Nickelodeon to launch virtual world and social network in UK
Nickelodeon is readying itself for a major push into social networking for children in the UK.
The children's TV channel, owner of nick.co.uk, is preparing to roll out Nicktropolis, its version of virtual world Second Life, in Britain.
It's also preparing to launch a separate social network that will be tailored towards children's needs.
The strategy has emerged following the publication of a report commissioned by Nickelodeon and MTV into the internet habits of 18,000 8-14-year-olds around the world.
Among the headline findings were that UK children are more frequent users of social networks than those in other developed nations, such as Japan and Germany. Some 26% of UK kids use them over three times a week.
The research also found UK social networkers have larger friend networks than those in any other country - 117 on average.
Andy Goodhead, VP of planning and presentation at Nickelodeon, said it's with these findings in mind that it's launching the virtual world, which will compete with a CBBC version currently being planned.
"We'll be looking at launching Nicktropolis in this country," he said. "It's exciting because it has been so successful in the US.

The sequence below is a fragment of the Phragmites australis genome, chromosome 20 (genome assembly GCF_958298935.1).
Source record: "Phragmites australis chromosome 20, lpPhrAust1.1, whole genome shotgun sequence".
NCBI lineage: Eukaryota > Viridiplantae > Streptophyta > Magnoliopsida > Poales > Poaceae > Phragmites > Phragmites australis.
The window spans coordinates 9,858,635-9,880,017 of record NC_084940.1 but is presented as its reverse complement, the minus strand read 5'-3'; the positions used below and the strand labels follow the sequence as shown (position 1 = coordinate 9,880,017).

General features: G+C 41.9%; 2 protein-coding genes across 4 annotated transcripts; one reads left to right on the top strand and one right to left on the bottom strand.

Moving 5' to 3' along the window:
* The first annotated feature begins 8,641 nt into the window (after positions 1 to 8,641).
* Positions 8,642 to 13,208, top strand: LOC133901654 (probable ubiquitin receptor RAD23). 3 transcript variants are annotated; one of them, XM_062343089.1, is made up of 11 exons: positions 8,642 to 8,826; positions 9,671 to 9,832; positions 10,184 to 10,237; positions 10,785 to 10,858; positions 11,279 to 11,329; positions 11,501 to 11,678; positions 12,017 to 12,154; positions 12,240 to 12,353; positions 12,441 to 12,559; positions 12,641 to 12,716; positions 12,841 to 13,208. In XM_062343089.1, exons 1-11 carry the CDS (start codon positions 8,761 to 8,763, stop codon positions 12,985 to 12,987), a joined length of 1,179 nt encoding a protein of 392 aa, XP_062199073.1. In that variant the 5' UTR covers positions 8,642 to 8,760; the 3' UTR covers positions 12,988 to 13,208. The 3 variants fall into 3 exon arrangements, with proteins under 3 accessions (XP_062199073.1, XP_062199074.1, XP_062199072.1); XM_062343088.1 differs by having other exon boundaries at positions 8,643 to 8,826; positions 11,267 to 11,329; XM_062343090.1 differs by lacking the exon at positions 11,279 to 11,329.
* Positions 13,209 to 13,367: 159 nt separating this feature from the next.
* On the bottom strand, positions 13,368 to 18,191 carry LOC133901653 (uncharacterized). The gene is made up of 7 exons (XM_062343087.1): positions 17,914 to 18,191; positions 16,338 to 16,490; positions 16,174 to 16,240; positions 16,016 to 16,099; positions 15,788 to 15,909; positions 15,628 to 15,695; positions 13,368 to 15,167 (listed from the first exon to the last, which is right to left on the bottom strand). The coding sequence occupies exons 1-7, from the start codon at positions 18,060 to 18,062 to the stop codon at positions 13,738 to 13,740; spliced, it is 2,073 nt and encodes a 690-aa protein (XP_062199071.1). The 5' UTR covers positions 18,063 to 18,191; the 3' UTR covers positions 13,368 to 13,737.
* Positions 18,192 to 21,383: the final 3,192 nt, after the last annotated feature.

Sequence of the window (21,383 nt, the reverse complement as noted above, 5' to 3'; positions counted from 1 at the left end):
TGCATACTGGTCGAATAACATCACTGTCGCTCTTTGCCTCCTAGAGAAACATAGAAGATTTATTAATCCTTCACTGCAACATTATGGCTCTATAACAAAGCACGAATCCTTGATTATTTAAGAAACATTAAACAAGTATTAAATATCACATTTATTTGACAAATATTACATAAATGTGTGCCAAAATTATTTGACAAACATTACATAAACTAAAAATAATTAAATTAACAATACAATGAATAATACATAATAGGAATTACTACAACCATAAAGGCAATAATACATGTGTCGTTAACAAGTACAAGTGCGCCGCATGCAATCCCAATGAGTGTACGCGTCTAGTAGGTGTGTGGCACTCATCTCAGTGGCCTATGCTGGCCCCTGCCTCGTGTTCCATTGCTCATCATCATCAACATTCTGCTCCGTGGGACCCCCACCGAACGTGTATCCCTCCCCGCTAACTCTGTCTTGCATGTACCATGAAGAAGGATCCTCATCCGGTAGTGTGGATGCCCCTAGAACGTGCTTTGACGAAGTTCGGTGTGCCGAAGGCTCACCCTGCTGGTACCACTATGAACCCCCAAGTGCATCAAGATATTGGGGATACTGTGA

"But there are perils. For children, social networking isn't about making new friends, it's about existing friends. It's the playground brought into the home, which is something we understand," Goodhead added.
"Also, next year we'll be launching a new show with user-generated content for kids. This will be interesting as they're not great at creating it but they love to watch it. For them to create it you need to give them the parameters, and this is what we'll be trying to do."
Goodhead said that the advancement of the internet would sound the death knell for red-button technology.
"We still use it at the moment but feel that it doesn't have a future," he said. "We'll be looking to online for the future."
The domain name www.nicktropolis.co.uk currently redirects to the official Nick Jr. Channel website.